Iranian Defense Minister Hossein Dehghan today had separate phone conversations with his Russian and Syrian counterparts and warned that the United States should pay a heavy price for any future attacks against the regime of Iran’s ally Bashar al-Assad in Syria, the Iranian media reported. According to Fars News Agency, which is affiliated with the Islamic Revolution Guards Corps (I.R.G.C.), Dehghan and Syrian Defense Minister Fahd Jassem al-Freij discussed ways to further enhance military cooperation between the two countries and agreed to step up military operations against rebel groups fighting in Syria. The two leaders also emphasized that the latest U.S. strikes against a Syrian army air base would have “no impact on the decision and determination of the resistance front to fight terrorists.”
Dehghan also spoke with Russian Defense Minister Sergey Shoygu earlier today. According to the public relations directorate of the Iranian Defense Ministry, the two leaders decided to intensify joint military efforts to inflict “decisive and crippling blows” to militant groups fighting the Assad regime. “Terrorists must understand that they cannot continue their criminal life. Americans also should pay a heavy price for repeating such actions and realize that their actions will not go unanswered,” Dehghan reportedly said. “The resistance front, with all its power and firm determination, will continue counterterrorist measures despite what America wants,” he pledged to the Russian top defense official.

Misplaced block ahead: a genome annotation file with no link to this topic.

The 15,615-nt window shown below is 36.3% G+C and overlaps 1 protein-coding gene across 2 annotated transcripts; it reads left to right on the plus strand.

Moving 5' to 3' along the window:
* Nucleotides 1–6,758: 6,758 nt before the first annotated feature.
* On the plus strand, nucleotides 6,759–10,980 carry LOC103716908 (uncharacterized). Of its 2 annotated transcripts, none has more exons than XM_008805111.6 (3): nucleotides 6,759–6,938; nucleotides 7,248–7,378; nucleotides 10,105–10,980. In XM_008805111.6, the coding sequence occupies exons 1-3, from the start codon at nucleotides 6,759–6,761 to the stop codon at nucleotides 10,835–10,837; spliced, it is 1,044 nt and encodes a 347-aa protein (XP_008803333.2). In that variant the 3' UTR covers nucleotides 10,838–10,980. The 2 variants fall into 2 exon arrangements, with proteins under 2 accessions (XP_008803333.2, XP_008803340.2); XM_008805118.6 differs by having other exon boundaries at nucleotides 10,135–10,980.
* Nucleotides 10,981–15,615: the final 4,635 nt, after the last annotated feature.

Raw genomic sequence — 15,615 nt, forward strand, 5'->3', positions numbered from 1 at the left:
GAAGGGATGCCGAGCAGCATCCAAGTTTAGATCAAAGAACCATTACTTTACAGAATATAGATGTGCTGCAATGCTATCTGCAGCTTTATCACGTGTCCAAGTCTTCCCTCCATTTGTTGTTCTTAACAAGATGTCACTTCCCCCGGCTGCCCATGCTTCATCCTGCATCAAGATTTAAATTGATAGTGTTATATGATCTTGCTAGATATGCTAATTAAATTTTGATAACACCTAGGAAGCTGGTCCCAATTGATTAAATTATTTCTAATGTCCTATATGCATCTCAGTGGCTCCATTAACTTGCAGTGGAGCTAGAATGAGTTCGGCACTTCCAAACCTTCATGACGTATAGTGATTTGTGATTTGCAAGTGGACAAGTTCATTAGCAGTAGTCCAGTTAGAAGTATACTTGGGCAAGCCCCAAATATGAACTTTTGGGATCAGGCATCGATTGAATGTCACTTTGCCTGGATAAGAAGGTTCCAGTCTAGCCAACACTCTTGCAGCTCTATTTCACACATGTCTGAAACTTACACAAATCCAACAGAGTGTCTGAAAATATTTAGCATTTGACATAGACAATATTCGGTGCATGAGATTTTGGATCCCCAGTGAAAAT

Comment: The U.S. missile strikes last Friday that targeted a Syrian air force base in retaliation for a chemical attack against civilians in northern Syria took Tehran by surprise. This is because the Obama administration had refused to take any military action against the Syrian regime despite previous acts of atrocities by Damascus and its Russian and Iranian allies in the past. After the fall of Aleppo into the hands of the Syrian army and Iran-controlled militiamen in December, Iranian leaders have been claiming victory in Syria over the United States and its regional allies. But the U.S. attack has caused concern among Iranian leaders that their gains may be in jeopardy if the attack was a prelude to a wider U.S. military involvement in Syria.
So far, Iran’s political and military leaders have sufficed with verbal condemnation of the U.S. attack and refrained from any retaliatory measures. But in the meantime, Tehran has been trying to take advantage of the incident to further strengthen its ties with Moscow and consolidate its dominance on the Syrian battlefield. The Islamic Revolution Guards Corps (I.R.G.C.) commands a powerful alliance of tens of thousands of Lebanese, Iraqi, Afghan and Pakistani militia groups that wield significant influence on the Syrian battlefield. As Dehghan’s remarks show, Tehran will most likely increase the number of I.R.G.C. personnel in Syria and step up support for its proxies in the country in the near future.